Conscious Contact

October 9, 2009

Conscious Contact

Conscious Contact

Greetings, fellow trudgers* on “the road of happy destiny”…

Do you do prayer and meditation? How’s it going for you? Me, I have my ups and downs. Sometimes a little Ravi Shankar helps, some sandalwood incense, maybe start with re-runs of Kung Fu.

This morning in a group meditation, I couldn’t get with it. I tried breathing, then I stopped. Ha ha. I focused on a mantra—but it was so freakin’ repetitive. I tried connecting but “I couldn’t get with the flow, dude—too many negative waves.” It got me thinking how much trouble I’ve had all my life connecting with a Higher Power. Having a personal sense of a spiritual life—one that might be readily available to me—has not come easily.

I felt frustrated. I tried to remain still and kept my eyes closed. I was thinking spiritual stuff like “How soon do I need an oil change?” But after a bit I did drift off. I found myself in a vivid day-dream. I was seeking out a Higher Power. In the dream, I learned that God was in a house. I went to visit the house, a cute little Tudor affair with half-timber and stucco, leaded windows. I thought, “Nice house God’s got. Cute.” OK, so my daydreams come with architectural detailing… go figure.

I went up the walkway to this big wooden door. Solid mahogany, iron strap hinges, cast-brass lion’s head knocker, big brass doorknob. “Say what you want, God is not cheap,” I thought. I knocked on the door. No answer. I rapped with my knuckles again, harder this time. Still nothing. I waited a bit, and then grabbed the big knocker and clapped it down a few times. “Is anyone home?” I called out. No response, no sound at all. “Hello!! Anybody there?” Nothing.

“That’s just great,” I thought. “Nobody home. Another stupid daydream, total waste of time.” I started to get ticked off. I was thinking “Here I am, I take the time and trouble to visit God, and no one even answers the door. How perfect is that?” I stood in front of the door and called out one more time, gave up and headed back down the walkway. When I looked back at the house, it was as still as when I’d walked up.

By the time I reached the sidewalk, I was getting really pissed. Unfortunately I also wasn’t looking where I was going (those two things seem to go together for me). I tripped on a huge crack in the sidewalk, landing on my hands and knees. Now I was mad, and hurt. I yelled “Goddammit!” and I thought I heard faint laughter, but when I listened I could only hear some stupid dog start barking, which only fueled my anger and embarrassment. I wanted to yell “Shut up!” but I figured I’d look even more foolish.

I skulked down the street, fuming, lost in thought about how unavailable God has been to me all my life. All these crummy things that have happened to me, all the disappointments, the losses. Where’s God been through all of that?!? Why even bother…

When I looked up I realized that I was now totally lost. This threw me into an even worse state—a total snit. I’m not great with directions, and it drives me crazy. I stomped along, muttering and cursing. After I wandered around for a bit, I looked up only to find the same Tudor house, but now it was across the street. I’d gone several blocks, but in a big circle. Now I was really mad. I stormed back up the walkway, determined to make something happen in this dumb daydream. I grabbed the big lion’s head knocker and slammed it down. “Open UP!” I yelled. I thought I heard a sound from inside, like muffled laughter. That got on my last nerve, and I reached down and grabbed the big doorknob, turned it, and opened the door. It swung inward, and there, standing in the foyer with his dog, was God.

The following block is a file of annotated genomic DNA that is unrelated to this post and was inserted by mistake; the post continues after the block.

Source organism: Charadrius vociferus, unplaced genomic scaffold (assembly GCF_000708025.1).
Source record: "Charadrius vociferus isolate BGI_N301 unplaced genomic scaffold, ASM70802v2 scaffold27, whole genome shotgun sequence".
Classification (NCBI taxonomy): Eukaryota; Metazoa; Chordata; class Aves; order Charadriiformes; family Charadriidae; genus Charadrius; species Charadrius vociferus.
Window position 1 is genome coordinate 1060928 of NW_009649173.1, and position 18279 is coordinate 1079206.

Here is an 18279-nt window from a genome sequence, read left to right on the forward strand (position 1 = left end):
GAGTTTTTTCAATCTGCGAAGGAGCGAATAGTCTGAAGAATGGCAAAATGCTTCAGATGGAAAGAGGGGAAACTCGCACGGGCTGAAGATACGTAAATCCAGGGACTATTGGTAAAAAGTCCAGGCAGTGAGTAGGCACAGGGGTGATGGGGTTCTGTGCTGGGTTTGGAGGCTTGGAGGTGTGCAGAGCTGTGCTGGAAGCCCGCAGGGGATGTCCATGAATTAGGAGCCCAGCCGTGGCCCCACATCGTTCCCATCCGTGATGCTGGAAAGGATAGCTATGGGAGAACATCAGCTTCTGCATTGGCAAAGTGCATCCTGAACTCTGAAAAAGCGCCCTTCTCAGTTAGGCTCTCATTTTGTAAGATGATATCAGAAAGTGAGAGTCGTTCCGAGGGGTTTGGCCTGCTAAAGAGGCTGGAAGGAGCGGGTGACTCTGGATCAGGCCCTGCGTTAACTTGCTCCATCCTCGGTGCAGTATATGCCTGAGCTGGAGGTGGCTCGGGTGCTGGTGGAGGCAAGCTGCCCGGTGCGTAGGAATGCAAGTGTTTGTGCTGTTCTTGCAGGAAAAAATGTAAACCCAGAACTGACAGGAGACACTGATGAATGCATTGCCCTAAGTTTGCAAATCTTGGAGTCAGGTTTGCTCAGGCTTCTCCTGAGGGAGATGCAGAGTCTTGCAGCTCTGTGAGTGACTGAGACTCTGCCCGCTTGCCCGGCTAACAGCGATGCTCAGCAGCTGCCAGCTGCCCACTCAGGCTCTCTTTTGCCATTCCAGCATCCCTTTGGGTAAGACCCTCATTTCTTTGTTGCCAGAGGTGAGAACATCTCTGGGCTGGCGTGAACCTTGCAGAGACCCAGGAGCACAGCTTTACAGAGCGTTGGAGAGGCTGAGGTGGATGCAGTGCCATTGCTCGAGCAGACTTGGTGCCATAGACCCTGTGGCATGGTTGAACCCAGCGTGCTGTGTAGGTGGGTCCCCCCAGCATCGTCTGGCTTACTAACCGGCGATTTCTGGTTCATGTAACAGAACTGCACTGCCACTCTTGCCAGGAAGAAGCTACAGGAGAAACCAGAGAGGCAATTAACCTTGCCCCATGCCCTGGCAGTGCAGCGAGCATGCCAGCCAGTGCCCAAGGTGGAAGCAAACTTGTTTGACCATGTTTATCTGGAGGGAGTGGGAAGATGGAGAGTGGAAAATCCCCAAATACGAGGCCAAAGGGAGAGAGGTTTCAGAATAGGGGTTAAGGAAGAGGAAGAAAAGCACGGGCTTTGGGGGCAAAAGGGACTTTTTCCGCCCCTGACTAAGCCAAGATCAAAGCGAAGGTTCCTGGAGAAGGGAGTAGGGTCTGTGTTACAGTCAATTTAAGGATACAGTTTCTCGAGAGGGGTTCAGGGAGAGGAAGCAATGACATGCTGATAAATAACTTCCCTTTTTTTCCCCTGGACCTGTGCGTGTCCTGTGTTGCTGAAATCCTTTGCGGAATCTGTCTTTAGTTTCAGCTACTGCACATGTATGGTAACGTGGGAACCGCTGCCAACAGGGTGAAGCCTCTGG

He was doubled over in laughter. “Ohhhhh, ha-ha-ha, that was too funny! Oh, my ME! O.M.M.!!!” he cried, tears of laughter running down his cheeks. “Get it?!?! OMM?!?” He was really cracking himself up. “The look on your face!!! Ahhaaa-haa-haaa!” He was roaring with laughter, pointing at me and saying “I wish you could have seen your face!! Ohh-ho-ho-haa-ha-haaaaa…”

I was really angry. “Why didn’t you just open the door?!?” I yelled.

He gathered himself together, and walked up to me. “Look at my side of the door…. see?” I looked and the entire inside of the big door was perfectly smooth, no hinges, no fixtures… no knob. With a huge smile (he has very nice teeth), his eyes all crinkled up with glee, he said “See? There’s no knob on this side. I can’t open this door from this side.” He leaned in closer with that big smile and said, “You’re the only one who can.”

So, I came in, we had some tea and a nice chat. I met his dog, who turns out to be pretty nice, too. Really cute, kind of a border collie-mutt mix with an adorable bandana, goes by the name of Puck.

Happy trails!

* PS  Some folks have asked where the bit about “trudging the road of happy destiny” comes from. It’s the last paragraph of The Big Book, (before the stories), page 164:

“Abandon yourself to God as you understand God. Admit your faults to Him and to your fellows. Clear away the wreckage of your past. Give freely of what you find and join us. We shall be with you in the Fellowship of the Spirit, and you will surely meet some of us as you trudge the Road of Happy Destiny. May God bless you and keep you—until then.”

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